The October Movement, which forced former Prime Minister Adil Abdul-Mahdi to resign and pressured the previous Council of Representatives to change the electoral law, has now lost much of its momentum as a result of being a main target for disinformation and physical attacks from militias and pro-Iranian forces in Iraq. Ideological conflicts and leadership disputes within the Movement as well as clashes with the Sadrists also led to the splintering of these forces and further loss of momentum. Despite promises to the October Movement from Mustafa al-Kadhimi’s government, Khadimi failed to deliver and has even tried to appease armed parties opposed to the October Movement in hopes that they would back him in the next elections. Kadhimi did not want the October Movement to create issues for his government by protesting against corruption, injustice, lack of social services, and loss of sovereignty.
Nevertheless, although the movement has lost much of its energy, their ideas remain firmly planted in the minds of most Iraqis, especially the youth. The memory of what was achieved in 2019-2020 remains present for everyday Iraqis and continues to frighten political parties in power. Although the number who went out into the streets on the third anniversary of the October uprising was smaller than expected, there were calls for broader action and it is still possible that a larger demonstration could be organized for October 25. The choice of Sudani as prime minister— a politician who had previously been nominated by pro-Iranian forces during the October uprising and whom the October Movement had previously opposed due to his close ties to Maliki—will pose a new challenge to the will of the October Movement. It remains to be seen whether these events will prompt youth in Baghdad and southern Iraq to protest further against the regime.
Sudani’s nomination also poses a personal challenge to al-Sadr and his broad popular base. Like the October Movement, Sadr had previously opposed Sudani’s nomination. Several months earlier, a spokesman for Sadr on social media even shared a tweet poking fun at Sudani’s nomination because of his ties to Maliki, a key political opponent for Sadr. Now, the question in everyone’s mind is: How will Sadr respond to this nomination? There are three potential scenarios that seem most likely at this juncture. First, Sadr could remain quiet about the nomination so that Sudani can form his government, and then later mobilize supporters after giving Sudani several months to show what he can do. If Sudani fails according to the Sadrists’ evaluation, they could organize a popular uprising to remove him.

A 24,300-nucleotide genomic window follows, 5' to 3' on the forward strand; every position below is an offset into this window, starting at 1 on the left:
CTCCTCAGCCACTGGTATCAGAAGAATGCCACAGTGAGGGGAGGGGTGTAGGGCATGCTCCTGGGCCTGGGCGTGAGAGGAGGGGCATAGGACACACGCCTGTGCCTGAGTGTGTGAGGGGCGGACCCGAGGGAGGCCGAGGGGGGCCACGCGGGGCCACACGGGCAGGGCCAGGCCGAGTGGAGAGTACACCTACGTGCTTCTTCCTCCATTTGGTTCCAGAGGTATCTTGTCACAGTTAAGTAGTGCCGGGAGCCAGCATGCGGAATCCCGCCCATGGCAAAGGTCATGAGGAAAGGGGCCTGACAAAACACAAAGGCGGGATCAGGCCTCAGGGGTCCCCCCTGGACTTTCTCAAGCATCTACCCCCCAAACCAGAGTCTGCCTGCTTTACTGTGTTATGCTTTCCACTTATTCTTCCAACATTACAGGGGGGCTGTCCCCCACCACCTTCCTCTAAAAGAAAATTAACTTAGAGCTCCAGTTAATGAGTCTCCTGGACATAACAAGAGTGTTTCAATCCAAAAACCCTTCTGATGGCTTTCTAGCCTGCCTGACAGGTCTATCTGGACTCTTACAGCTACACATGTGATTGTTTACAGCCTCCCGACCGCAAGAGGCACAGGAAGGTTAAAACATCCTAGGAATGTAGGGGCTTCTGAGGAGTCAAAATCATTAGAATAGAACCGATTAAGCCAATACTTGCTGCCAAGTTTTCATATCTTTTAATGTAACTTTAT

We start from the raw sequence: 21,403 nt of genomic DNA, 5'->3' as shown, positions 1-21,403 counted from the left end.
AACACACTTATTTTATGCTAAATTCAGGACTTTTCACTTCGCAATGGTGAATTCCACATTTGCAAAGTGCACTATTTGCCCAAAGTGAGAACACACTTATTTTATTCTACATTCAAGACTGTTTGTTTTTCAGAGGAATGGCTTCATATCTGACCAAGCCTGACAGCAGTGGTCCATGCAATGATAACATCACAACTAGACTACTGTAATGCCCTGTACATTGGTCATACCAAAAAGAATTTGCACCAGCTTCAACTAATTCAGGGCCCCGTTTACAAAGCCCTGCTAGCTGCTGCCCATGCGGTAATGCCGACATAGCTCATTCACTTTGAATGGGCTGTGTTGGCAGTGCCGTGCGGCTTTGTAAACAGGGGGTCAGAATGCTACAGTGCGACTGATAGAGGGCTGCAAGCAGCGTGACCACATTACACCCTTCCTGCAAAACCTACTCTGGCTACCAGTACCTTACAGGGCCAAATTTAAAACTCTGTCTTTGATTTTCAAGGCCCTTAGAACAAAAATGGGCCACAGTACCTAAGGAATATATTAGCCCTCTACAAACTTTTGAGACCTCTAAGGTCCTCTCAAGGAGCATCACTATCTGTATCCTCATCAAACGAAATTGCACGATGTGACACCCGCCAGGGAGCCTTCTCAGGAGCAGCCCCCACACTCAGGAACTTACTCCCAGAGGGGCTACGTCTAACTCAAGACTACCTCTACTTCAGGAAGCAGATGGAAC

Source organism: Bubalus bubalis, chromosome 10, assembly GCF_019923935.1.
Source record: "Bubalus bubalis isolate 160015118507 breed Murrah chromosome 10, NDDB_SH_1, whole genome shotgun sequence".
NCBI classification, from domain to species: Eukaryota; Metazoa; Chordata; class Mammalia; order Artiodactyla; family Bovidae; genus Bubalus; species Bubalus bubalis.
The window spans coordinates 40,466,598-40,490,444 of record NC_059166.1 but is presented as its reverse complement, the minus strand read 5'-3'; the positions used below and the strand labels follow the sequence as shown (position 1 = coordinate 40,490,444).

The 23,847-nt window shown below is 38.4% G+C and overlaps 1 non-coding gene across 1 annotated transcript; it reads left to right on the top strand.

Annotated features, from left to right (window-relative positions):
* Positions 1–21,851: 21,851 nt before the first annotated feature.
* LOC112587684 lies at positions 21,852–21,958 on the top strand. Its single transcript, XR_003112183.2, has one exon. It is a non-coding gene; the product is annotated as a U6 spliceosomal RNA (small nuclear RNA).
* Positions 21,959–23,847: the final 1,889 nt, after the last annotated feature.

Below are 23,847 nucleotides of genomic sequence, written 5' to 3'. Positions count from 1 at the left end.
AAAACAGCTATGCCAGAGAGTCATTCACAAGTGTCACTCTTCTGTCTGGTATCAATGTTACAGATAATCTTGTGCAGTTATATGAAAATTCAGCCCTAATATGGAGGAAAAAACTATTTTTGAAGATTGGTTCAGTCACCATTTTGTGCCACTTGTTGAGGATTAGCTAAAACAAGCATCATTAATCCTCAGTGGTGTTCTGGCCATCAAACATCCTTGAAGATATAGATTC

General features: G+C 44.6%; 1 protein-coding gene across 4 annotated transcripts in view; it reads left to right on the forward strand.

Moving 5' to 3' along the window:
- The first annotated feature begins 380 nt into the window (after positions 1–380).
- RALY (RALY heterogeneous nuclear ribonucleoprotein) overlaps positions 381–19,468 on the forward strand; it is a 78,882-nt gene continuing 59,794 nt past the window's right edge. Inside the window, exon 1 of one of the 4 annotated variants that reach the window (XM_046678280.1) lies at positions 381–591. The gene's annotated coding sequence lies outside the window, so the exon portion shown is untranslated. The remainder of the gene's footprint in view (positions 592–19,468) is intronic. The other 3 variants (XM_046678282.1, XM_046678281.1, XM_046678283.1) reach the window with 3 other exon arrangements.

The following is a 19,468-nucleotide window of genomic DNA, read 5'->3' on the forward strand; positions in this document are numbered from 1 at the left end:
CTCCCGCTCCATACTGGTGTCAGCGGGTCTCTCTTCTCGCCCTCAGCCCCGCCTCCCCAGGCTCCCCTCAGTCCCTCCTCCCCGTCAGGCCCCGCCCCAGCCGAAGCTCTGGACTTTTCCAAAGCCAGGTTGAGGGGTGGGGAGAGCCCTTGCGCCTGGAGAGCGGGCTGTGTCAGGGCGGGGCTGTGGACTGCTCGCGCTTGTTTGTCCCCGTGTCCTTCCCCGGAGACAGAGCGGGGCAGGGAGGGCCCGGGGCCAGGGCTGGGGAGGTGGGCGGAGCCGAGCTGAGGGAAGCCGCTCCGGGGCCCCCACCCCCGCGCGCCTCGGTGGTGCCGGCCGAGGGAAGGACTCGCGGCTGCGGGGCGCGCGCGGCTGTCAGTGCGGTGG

Sadr’s silence thus far about Sudani’s nomination is not what most analysts expected to see. Nevertheless, there are likely to be problems during the process of choosing a cabinet, with provocations from the Coordination Framework that will inevitably displease the Sadrists. This will make it difficult for the Sadrists to keep quiet for long. Furthermore, the Sadrists might see this transition period as an opportunity to become involved before Framework forces take control of state institutions, especially security forces, which would oppose any peaceful protest movement. This scenario, of course, could also lead to internal political dissidence in the Sadrist camp.
In a second scenario, the Framework forces could successfully appease the Sadrists by giving them some cabinet posts, providing assurances regarding early elections in the future, or even granting the right to veto Coordination Framework cabinet members. This does not appear to be a very likely scenario based on what Sadr has previously said. He indicated to those close to him that he does not want to negotiate behind the scenes with Coordination Framework forces. Case in point, the same social media spokesperson for Sadr tweeted days ago that Sadr won’t allow any of his supporters to join the new cabinet.
The third scenario is the one that seems most likely. In this scenario, the Sadrists would wait for the right moment—for example, the third anniversary of the October uprising on October 25, 2022 or a similar occasion—to organize popular demonstrations and undermine the formation of the new government. There are reports circulating that talks have occurred to form agreements between the October Movement leaders and Sadrists to unify their efforts and mobilize forces for a major popular uprising to topple the regime.
If a popular alliance between the Sadrists and the October Movement is successful, there is no doubt that divisions within the Coordination Framework forces, which became apparent during the selection of the new president, will become further entrenched. The Coordination Framework will split between “doves”—such as Haider al-Abadi, who will insist on appeasing Sadr and not moving ahead with the new government—and “hawks”—who will resort again to using militias against a popular uprising. Armed conflict remains likely unless religious and political forces such as Ayatollah al-Sistani are able to keep weapons from falling into the hands of non-state actors. The new government, even if it is able to proceed, will certainly face challenges on many fronts, which will render Sudani’s task practically insurmountable. Will Sudani be the Tom Cruise of Iraq and pull this ‘mission impossible’ off? We don’t have to wait long to find out the answer